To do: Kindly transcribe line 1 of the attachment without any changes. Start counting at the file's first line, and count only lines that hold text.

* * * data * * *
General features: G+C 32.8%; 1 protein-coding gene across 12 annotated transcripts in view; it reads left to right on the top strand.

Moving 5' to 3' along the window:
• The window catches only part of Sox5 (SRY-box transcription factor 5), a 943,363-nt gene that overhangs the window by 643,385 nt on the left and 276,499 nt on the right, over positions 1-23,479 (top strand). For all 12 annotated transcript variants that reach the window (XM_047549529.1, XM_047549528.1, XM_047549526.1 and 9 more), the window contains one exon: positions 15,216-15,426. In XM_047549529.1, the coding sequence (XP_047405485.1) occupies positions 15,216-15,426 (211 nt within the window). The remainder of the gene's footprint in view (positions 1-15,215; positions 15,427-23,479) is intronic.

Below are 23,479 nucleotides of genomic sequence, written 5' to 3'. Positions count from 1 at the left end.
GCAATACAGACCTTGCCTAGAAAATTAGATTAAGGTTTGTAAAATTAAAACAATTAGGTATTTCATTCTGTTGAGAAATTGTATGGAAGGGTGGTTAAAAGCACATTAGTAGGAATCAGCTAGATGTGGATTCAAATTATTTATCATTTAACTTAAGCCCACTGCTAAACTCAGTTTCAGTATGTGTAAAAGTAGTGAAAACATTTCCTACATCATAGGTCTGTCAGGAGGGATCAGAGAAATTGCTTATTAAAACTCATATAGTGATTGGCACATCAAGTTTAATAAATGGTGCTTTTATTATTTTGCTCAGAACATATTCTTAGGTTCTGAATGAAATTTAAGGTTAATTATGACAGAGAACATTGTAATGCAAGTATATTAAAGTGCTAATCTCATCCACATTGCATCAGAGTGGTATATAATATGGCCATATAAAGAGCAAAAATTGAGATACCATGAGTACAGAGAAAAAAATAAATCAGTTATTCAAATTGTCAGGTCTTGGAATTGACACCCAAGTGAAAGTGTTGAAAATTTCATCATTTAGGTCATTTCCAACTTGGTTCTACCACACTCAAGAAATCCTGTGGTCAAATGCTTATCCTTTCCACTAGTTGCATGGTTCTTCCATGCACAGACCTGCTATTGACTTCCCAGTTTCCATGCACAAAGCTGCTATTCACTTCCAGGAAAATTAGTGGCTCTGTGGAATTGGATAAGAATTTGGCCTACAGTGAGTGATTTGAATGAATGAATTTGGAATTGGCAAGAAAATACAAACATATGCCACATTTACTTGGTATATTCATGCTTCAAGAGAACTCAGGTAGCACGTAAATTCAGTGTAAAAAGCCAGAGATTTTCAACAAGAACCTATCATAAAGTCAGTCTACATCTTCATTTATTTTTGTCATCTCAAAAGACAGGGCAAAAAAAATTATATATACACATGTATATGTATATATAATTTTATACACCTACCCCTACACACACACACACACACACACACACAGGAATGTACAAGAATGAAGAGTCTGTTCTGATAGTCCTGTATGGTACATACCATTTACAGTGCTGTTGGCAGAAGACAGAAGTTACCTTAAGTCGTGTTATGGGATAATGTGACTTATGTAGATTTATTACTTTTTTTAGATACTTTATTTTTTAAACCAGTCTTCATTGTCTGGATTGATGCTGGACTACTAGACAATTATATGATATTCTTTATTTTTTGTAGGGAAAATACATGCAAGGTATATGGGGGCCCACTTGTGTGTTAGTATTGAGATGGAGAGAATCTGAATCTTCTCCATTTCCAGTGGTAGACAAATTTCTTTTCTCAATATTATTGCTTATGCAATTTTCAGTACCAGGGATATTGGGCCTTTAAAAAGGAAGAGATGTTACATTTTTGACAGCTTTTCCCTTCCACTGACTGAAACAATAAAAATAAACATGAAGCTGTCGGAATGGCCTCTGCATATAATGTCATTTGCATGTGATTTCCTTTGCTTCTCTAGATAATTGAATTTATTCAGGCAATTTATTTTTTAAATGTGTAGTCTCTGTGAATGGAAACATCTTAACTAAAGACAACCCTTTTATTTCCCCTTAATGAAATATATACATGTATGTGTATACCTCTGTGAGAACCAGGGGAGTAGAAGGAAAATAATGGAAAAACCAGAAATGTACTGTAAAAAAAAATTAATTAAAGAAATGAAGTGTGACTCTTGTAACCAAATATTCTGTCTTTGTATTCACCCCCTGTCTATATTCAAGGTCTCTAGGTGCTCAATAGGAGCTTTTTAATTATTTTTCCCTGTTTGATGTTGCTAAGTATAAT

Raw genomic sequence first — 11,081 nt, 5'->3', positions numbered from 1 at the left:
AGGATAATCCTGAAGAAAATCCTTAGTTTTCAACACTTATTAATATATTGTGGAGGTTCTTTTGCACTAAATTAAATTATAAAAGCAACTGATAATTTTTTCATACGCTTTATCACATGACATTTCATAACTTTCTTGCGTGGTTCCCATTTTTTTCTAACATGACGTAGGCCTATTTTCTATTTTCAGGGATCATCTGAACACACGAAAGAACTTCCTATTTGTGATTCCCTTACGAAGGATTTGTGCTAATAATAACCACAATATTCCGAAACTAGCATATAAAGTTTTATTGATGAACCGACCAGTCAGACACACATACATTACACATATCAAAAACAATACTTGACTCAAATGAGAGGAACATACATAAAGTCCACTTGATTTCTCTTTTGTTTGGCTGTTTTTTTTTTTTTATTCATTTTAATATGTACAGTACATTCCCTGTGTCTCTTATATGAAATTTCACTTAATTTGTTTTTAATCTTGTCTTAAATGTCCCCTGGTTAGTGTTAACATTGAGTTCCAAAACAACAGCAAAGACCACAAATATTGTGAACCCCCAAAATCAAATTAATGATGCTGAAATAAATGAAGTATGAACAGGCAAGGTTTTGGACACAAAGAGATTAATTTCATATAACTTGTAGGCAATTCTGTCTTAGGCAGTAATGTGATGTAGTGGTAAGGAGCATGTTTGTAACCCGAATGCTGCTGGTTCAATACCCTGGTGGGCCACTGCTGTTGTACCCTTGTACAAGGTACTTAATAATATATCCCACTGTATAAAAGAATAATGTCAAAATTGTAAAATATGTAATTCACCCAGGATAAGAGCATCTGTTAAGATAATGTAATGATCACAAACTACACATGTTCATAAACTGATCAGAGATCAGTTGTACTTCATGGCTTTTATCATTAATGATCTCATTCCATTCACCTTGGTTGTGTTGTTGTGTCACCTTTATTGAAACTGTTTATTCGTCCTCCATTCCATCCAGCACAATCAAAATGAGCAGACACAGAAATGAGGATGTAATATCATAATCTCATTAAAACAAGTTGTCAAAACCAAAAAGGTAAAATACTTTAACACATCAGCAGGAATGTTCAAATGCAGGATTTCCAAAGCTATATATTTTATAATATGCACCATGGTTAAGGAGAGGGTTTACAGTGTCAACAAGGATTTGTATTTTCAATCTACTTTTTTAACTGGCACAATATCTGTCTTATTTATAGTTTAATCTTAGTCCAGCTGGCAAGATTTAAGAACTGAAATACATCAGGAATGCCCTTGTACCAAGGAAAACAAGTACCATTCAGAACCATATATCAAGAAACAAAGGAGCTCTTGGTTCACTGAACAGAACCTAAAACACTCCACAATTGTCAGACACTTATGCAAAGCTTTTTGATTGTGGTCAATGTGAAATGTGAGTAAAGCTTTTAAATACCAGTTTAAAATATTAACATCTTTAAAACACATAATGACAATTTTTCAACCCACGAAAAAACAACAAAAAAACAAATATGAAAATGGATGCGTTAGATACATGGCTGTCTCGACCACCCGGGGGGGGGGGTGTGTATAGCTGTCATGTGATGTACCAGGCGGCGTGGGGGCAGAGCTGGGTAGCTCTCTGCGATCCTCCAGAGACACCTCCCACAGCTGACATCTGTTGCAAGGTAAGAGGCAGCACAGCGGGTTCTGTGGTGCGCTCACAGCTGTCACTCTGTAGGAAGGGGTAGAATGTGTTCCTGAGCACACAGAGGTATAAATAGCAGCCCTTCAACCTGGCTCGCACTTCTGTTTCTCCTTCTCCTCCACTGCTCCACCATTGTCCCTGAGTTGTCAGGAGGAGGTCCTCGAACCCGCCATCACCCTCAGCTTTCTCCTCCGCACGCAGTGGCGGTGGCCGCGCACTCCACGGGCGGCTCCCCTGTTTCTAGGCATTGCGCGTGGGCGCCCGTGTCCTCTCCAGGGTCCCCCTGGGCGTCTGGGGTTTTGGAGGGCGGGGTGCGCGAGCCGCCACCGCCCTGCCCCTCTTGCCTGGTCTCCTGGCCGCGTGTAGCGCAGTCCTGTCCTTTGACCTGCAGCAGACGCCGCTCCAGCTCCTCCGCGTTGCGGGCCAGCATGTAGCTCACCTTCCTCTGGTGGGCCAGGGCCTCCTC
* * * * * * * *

General features: G+C 32.8%; 1 protein-coding gene across 12 annotated transcripts in view; it reads left to right on the top strand.